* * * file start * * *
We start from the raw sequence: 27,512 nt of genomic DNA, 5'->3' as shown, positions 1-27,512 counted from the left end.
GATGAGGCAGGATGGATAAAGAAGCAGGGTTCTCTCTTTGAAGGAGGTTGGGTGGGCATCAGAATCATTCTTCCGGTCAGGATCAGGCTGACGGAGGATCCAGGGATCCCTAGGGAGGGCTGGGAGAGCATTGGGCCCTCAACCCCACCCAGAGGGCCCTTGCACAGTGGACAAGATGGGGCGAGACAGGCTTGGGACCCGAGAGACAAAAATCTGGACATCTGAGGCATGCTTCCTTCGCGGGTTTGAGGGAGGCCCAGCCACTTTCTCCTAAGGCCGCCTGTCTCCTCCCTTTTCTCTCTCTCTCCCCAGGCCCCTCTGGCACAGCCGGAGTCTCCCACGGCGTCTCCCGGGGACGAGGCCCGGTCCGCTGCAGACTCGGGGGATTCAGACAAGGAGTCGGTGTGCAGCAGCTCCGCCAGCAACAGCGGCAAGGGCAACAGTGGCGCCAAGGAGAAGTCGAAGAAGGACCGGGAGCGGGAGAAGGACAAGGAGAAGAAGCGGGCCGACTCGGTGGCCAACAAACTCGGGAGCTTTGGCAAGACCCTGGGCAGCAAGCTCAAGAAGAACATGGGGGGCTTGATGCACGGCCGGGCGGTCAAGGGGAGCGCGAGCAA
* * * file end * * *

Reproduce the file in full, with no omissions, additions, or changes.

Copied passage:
We start from the raw sequence: 27,512 nt of genomic DNA, 5'->3' as shown, positions 1-27,512 counted from the left end.
GATGAGGCAGGATGGATAAAGAAGCAGGGTTCTCTCTTTGAAGGAGGTTGGGTGGGCATCAGAATCATTCTTCCGGTCAGGATCAGGCTGACGGAGGATCCAGGGATCCCTAGGGAGGGCTGGGAGAGCATTGGGCCCTCAACCCCACCCAGAGGGCCCTTGCACAGTGGACAAGATGGGGCGAGACAGGCTTGGGACCCGAGAGACAAAAATCTGGACATCTGAGGCATGCTTCCTTCGCGGGTTTGAGGGAGGCCCAGCCACTTTCTCCTAAGGCCGCCTGTCTCCTCCCTTTTCTCTCTCTCTCCCCAGGCCCCTCTGGCACAGCCGGAGTCTCCCACGGCGTCTCCCGGGGACGAGGCCCGGTCCGCTGCAGACTCGGGGGATTCAGACAAGGAGTCGGTGTGCAGCAGCTCCGCCAGCAACAGCGGCAAGGGCAACAGTGGCGCCAAGGAGAAGTCGAAGAAGGACCGGGAGCGGGAGAAGGACAAGGAGAAGAAGCGGGCCGACTCGGTGGCCAACAAACTCGGGAGCTTTGGCAAGACCCTGGGCAGCAAGCTCAAGAAGAACATGGGGGGCTTGATGCACGGCCGGGCGGTCAAGGGGAGCGCGAGCAA